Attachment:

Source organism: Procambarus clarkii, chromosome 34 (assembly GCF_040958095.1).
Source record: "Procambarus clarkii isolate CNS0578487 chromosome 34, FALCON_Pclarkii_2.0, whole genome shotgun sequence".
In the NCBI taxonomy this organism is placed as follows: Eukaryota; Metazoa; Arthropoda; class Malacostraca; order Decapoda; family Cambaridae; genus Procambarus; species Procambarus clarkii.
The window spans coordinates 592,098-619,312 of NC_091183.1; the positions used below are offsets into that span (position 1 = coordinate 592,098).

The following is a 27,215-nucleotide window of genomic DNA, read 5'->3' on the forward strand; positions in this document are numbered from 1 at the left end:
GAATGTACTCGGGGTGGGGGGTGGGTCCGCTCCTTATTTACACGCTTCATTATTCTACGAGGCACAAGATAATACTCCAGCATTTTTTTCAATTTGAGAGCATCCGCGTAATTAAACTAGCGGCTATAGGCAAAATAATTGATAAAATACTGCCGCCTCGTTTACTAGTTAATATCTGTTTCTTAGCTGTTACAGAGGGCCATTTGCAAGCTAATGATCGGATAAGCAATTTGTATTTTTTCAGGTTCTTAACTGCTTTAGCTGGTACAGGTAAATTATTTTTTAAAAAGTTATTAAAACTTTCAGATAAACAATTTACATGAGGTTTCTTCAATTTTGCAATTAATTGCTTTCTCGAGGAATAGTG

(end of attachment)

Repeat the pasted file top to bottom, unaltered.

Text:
Source organism: Procambarus clarkii, chromosome 34 (assembly GCF_040958095.1).
Source record: "Procambarus clarkii isolate CNS0578487 chromosome 34, FALCON_Pclarkii_2.0, whole genome shotgun sequence".
In the NCBI taxonomy this organism is placed as follows: Eukaryota; Metazoa; Arthropoda; class Malacostraca; order Decapoda; family Cambaridae; genus Procambarus; species Procambarus clarkii.
The window spans coordinates 592,098-619,312 of NC_091183.1; the positions used below are offsets into that span (position 1 = coordinate 592,098).

The following is a 27,215-nucleotide window of genomic DNA, read 5'->3' on the forward strand; positions in this document are numbered from 1 at the left end:
GAATGTACTCGGGGTGGGGGGTGGGTCCGCTCCTTATTTACACGCTTCATTATTCTACGAGGCACAAGATAATACTCCAGCATTTTTTTCAATTTGAGAGCATCCGCGTAATTAAACTAGCGGCTATAGGCAAAATAATTGATAAAATACTGCCGCCTCGTTTACTAGTTAATATCTGTTTCTTAGCTGTTACAGAGGGCCATTTGCAAGCTAATGATCGGATAAGCAATTTGTATTTTTTCAGGTTCTTAACTGCTTTAGCTGGTACAGGTAAATTATTTTTTAAAAAGTTATTAAAACTTTCAGATAAACAATTTACATGAGGTTTCTTCAATTTTGCAATTAATTGCTTTCTCGAGGAATAGTG